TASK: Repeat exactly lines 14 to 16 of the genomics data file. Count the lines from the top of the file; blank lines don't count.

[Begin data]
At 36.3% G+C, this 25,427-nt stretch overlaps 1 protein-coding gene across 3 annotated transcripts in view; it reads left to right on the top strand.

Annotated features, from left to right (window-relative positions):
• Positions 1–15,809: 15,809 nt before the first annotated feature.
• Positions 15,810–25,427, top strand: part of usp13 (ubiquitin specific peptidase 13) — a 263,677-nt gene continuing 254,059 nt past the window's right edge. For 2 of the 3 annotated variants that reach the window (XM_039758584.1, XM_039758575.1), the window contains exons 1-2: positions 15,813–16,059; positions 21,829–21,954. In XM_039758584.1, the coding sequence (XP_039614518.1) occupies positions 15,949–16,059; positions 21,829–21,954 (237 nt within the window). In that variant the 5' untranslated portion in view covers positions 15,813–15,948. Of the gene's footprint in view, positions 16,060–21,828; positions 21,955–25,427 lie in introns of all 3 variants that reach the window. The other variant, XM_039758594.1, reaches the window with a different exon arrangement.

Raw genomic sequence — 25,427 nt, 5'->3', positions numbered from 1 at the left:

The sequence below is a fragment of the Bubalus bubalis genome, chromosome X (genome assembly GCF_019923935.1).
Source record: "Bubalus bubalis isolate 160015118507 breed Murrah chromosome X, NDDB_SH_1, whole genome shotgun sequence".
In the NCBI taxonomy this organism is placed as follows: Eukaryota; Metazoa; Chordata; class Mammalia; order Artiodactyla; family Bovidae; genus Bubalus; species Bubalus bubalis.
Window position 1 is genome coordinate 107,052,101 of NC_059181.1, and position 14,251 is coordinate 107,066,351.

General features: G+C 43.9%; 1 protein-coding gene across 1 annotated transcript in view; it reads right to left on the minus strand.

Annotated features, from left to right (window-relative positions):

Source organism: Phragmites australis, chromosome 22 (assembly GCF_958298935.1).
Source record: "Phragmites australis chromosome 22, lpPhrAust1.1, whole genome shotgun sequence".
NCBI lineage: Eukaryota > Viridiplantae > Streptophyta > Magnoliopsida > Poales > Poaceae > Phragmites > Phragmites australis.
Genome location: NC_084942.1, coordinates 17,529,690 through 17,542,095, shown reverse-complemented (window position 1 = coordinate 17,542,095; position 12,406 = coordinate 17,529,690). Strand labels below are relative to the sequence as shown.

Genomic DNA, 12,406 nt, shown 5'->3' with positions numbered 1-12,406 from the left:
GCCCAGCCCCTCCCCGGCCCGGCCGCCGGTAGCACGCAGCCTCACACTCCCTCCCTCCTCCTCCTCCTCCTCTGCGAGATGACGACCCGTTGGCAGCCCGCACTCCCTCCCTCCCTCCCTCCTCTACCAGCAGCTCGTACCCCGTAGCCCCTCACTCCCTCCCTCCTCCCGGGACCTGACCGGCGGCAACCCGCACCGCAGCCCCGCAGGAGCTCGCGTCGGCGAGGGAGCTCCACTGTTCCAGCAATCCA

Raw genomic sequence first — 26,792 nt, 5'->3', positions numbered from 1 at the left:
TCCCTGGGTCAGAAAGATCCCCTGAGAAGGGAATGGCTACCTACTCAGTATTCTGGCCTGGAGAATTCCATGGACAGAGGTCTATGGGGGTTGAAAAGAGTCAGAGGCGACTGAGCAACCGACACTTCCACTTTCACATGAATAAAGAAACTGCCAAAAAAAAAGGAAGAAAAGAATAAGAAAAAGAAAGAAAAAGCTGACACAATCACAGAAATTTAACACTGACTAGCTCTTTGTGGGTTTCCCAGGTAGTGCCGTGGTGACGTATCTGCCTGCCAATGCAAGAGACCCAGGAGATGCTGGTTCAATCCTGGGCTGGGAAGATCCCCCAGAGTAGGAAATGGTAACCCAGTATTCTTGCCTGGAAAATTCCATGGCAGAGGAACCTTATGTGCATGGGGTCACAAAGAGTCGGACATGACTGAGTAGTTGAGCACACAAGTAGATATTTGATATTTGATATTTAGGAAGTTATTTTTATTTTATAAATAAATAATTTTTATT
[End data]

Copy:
NCBI lineage: Eukaryota > Viridiplantae > Streptophyta > Magnoliopsida > Poales > Poaceae > Phragmites > Phragmites australis.
Genome location: NC_084942.1, coordinates 17,529,690 through 17,542,095, shown reverse-complemented (window position 1 = coordinate 17,542,095; position 12,406 = coordinate 17,529,690). Strand labels below are relative to the sequence as shown.

Genomic DNA, 12,406 nt, shown 5'->3' with positions numbered 1-12,406 from the left: